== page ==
The following glossary attempts to explain the most widely used terms on this blog, as far as relate to Collectible Card Gamers in general, and specifically to The Elder Scrolls Legends.
Aggro: A deck archetype that seeks to win the game early by doing as much damage as possible and as quickly as possible; often through the use of inexpensive creatures and direct-damage actions. More about this deck archetype can be found in Being Aggro – Beatdown Decks in Detail.
Alpha Strike: To attack with all of your creatures, usually for Lethal.
Board: The playing field that is divided into Lanes in The Elder Scrolls Legends.
Board State: Describes static elements such as creatures and supports currently (visibly) in play. Provides a snap-shot of who is currently in control of the game. In a very simple scenario, a player with a single large creature out against an opponent with none is said to have a favorable board state.
Board Wipe / Sweeper / Board Removal: Destroying all creatures in both lanes of the Board at once through an action or ability.
Card Advantage: Card Advantage can simply be defined as generating more cards than the opponent, either through drawing, 2-for-1’s, and other methods. More details in Three Ways to Create Card Advantage in The Elder Scrolls Legends.
CCG: Collectible Card Game
Control: A deck archetype that seeks to win the game by controlling the game board with removal, permission, and card advantage. Wants the game to go late to play overwhelming spells and creatures. Quality is better than Quantity.
Evasion: A creature that can either break through the opponents defenses or are particularly hard to remove.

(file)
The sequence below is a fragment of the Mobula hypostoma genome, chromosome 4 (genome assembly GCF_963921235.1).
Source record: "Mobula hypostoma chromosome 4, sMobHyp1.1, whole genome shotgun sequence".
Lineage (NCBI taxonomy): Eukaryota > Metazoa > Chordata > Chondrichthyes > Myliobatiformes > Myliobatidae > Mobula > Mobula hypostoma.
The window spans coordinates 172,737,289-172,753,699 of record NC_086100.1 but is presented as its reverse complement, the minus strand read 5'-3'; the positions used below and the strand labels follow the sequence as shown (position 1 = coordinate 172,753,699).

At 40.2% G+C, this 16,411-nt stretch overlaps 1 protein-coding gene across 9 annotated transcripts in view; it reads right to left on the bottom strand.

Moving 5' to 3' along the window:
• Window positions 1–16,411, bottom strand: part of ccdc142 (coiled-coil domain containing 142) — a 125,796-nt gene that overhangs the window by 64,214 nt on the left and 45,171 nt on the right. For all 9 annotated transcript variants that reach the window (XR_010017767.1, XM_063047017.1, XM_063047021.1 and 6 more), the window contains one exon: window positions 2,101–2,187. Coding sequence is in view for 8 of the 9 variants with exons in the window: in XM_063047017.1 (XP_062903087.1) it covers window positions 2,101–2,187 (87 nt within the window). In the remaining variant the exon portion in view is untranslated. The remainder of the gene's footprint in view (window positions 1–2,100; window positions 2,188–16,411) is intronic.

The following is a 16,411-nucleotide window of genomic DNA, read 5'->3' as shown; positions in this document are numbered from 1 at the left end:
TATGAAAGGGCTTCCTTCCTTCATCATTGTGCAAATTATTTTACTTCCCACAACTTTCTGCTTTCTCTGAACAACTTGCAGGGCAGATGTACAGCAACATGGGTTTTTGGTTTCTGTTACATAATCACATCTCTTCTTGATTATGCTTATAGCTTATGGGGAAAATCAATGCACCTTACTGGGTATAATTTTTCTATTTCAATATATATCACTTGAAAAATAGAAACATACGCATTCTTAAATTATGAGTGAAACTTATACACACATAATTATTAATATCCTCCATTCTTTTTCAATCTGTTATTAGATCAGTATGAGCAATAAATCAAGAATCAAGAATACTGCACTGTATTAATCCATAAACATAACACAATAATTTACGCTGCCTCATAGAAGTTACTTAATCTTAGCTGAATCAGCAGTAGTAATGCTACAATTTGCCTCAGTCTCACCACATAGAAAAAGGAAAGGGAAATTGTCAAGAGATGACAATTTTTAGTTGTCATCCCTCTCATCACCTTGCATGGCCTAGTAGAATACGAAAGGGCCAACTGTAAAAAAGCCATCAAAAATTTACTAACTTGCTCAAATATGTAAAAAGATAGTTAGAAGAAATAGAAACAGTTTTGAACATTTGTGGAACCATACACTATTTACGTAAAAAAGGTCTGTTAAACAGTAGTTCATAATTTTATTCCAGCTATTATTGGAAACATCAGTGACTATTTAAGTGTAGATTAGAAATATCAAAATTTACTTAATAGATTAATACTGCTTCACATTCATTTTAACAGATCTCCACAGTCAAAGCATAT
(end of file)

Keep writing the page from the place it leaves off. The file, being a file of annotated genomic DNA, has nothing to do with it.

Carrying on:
Face / SMOrc: To “go face” is to attack the player rather than his creatures. This reduces the player’s health.
Going Infinite: When a combo can potentially continue indefinitely.
Hatebears: A Hatebear taxes players to spend additional magicka above and beyond the normal cost of a card. Example: Whitered Hand Cultist let’s all actions cost 2 more and Wrath of Sithis let’s your opponent’s cards cost 1 more next turn.
Jank: A word generally used to describe something that’s perceived as being poor in quality, whether it’s a particular card or an entire deck. Usually used desparigingly or, in some amusing cases, bitterly.
Lane Wipe / Lane Removal: Destroying all creatures in one lane of the Board at once through an action or ability.
Lethal: When you have enough virtual damage through a combination of actions, abiltiies, and creature power to kill your opponent in a given turn.
Meta Game: The game that is played before you play Elder Scrolls Legends. It’s when you choose a particular piece of tech, or decide what deck to play based on your perception of the format. You are “playing the meta game” when you decide to put in Healing Potion because you expect a lot of aggressive decks. Often erroneously used to describe the state of the game.
Midrange: A deck archetype that can shift gears from control to aggro based on the match-up. It usually favors powerful, efficient, creatures and actions in the 4-6 magicka slots.
Mulligan: Originated in golf. Basically a do-over. In CCG’s, it refers to the act of drawing a new hand. In TESL in particular, you can choose to discard certain cards rather than the entire hand.